In direct response to the invitation to create new works for the poignantly titled exhibition ‘Not Black or White’ taking place at SoShiro, Chris Day has taken a brave new direction. Despite commencing his practice later in life, in a short but intensely productive time, Day has made his mark. In many ways he has made up for lost time, harnessing his unparalleled drive to not only make but to stimulate discourse with others, with what is often seen as challenging subject matter. A fearless yet gentle orator of other’s true tales, often involving unfathomable racism, cruelty & torture, Day has become emboldened, finding the ability to open up and speak about his own difficult past.
Born in 1968 and growing up in Britain, Chris Day was made to feel out of place and voiceless, being a child of an ‘unjustly disapproved of union’, that resulted in racism he had to endure from early childhood. Several decades later and involving extensive (continuing) research in to the countless lost lives, that to date have informed his artworks, these lost voices have now in turn given back emotional strength and fortitude, encouraging Day to raise his own voice, to tell his own story and most importantly, to begin to overcome and let go, his many internalised traumas. With work of such a powerful personal nature, it is of course, best told in the words of the artist;
“The work I produce is intended to capture the audience’s attention and get them to dip their toe in the sometimes-dangerous waters of dialog. As a story teller I try to give offer a safe place where discussions regarding racism can be open and not judged. Creating work that is very emotional, raw and a part of my heritage is not only engaging in a conversation with the viewer but also my own kind of therapy to release what’s built up inside over the years. ‘Colour Blind’ has given me the opportunity and the confidence to share my own story and unleash the skeletons with in the cupboard.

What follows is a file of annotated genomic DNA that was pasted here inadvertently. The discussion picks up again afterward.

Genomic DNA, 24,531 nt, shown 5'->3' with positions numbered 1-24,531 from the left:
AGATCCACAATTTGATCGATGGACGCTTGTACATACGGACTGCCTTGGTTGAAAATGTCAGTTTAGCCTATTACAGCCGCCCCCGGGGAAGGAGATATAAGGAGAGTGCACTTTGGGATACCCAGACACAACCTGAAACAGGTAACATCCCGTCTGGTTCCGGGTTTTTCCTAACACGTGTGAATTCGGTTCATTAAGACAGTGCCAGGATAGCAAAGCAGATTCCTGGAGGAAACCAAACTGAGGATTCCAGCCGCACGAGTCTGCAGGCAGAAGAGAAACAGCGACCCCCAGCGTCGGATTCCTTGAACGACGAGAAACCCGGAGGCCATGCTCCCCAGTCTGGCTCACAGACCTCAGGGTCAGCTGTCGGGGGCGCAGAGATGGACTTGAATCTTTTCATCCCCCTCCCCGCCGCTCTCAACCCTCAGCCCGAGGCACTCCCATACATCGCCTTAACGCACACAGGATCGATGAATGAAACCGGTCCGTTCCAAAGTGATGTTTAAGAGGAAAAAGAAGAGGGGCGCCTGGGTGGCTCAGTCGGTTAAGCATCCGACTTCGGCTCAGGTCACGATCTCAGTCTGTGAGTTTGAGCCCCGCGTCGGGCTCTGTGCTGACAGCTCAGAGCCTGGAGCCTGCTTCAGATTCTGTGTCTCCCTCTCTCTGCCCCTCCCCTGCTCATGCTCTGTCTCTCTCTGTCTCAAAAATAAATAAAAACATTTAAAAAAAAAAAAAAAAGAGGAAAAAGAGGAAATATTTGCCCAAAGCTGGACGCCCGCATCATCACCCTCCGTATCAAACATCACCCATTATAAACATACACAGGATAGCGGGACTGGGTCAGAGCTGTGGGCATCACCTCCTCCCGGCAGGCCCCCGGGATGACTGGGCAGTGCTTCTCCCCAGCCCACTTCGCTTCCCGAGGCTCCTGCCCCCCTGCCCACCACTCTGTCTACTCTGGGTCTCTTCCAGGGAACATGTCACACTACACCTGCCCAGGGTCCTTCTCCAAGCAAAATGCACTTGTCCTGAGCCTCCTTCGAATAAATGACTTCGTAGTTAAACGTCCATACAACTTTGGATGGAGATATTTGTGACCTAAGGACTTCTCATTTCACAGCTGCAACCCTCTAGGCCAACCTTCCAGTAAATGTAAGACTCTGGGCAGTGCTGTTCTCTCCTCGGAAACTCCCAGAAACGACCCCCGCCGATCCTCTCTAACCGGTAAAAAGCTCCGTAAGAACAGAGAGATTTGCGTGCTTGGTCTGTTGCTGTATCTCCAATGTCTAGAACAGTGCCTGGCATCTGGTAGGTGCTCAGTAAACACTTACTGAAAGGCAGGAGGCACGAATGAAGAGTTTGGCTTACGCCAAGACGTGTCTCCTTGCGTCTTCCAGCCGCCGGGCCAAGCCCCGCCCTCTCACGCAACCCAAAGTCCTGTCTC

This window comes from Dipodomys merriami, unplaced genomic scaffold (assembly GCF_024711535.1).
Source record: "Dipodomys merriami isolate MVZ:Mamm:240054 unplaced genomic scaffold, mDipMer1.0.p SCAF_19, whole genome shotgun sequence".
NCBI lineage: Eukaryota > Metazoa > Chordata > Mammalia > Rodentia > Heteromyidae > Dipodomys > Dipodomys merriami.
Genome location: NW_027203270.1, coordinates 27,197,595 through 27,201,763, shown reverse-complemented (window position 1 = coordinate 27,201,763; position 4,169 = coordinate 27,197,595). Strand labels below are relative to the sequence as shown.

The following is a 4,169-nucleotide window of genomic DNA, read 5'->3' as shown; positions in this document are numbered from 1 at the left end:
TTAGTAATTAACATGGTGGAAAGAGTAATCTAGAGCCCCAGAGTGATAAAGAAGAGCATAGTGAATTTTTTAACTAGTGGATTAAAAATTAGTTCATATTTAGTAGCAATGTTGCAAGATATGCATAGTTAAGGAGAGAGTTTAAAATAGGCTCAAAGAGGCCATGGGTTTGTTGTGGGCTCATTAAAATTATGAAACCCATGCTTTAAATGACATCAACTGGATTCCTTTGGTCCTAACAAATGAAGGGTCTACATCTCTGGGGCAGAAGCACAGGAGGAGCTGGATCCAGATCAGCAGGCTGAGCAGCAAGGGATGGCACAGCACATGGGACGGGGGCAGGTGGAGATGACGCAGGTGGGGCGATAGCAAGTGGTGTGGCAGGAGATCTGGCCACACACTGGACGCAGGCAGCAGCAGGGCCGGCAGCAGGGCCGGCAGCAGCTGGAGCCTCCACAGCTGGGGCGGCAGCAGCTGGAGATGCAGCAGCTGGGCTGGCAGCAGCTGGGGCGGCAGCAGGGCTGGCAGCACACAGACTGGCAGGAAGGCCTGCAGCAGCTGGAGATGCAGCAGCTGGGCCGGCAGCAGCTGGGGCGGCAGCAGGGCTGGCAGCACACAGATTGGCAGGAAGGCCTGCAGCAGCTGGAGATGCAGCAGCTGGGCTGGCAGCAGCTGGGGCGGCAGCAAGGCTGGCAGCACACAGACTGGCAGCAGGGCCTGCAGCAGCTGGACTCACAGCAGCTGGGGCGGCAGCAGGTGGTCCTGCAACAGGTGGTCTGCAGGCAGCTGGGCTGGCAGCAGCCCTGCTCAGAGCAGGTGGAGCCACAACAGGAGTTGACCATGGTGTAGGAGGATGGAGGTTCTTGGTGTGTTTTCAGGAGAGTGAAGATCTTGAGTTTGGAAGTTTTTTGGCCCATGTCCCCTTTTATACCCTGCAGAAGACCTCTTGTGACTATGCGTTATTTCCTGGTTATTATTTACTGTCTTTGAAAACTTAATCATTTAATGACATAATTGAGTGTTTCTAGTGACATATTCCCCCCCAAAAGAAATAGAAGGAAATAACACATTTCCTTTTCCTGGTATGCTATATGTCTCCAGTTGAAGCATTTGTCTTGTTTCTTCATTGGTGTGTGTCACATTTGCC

In 1967 Supreme Courts of the United States ruled that it was no longer a criminal offence for the intermarriage of black and white people, one year later I was born. The stigma and hostility associated with being in a mixed relationship in the UK and the United States in the 60s wasn’t for the faint hearted, while the children of these relationships throughout history have had to endure society’s ignorance and disapproval.
The saddest part of my story is that my parents did not have the strength required to stand up against social pressures of that period of time, and society won. The stigma and shame growing up with no father figure is not my story alone and hope this work will encourage others to tell their stories. His absence is clear to see, like a jigsaw, there’s a piece missing, although DNA technology has enabled me to fill in some parts of the puzzle. This work is an insight to my Nigerian heritage and the struggle I have had to overcome to be able to talk about my past and finally dismiss the skeletons.
The work comprises of many layers representing a DNA strand providing clues to the past. The base is from Sapele timber produced predominantly from West Africa and can be found in my ancestral home of Nigeria. The tree image is symbolic for genealogy & strength and although in this work it’s not seen, it is integral to the whole piece. As property, Africans were branded to show whom they belonged to when sold into slavery. The wood has been branded with my initials to honour their memory and a bond to the people to whom I belong. Attached to the wooden base are coils of rope produced from the Jute plant which are also commonly grown in Africa and Asia. These individual strands and fibres on their own are weak but together create a strong bond. Unfortunately, this same rope was used to place millions of Africans into bondage, creating a bind that was unbreakable. The copper cages are extremely complex resembling a DNA helix albeit deformed, as well as referencing elements of African body jewellery, taking on human characteristics. Confined to its cage the glass pushes against its guardian while at the same time being engulfed with a cloak of colour protecting and covering its vulnerability.” Chris Day
Founded by designer and creative director, Shiro Muchiri, SoShiro is a collaborative platform, consultancy, event space and shop that nurtures, celebrates and communicates our artistic and cultural diversity. It is their mission to bring the richness of the world’s art, design and craft into the popular imagination in a way that is exciting, relevant and mutually beneficial to all. The SoShiro Space is in the heart of London’s Marylebone. This five-storey townhouse hosts SoShiro Collections, guest exhibitions, regular shows and private events.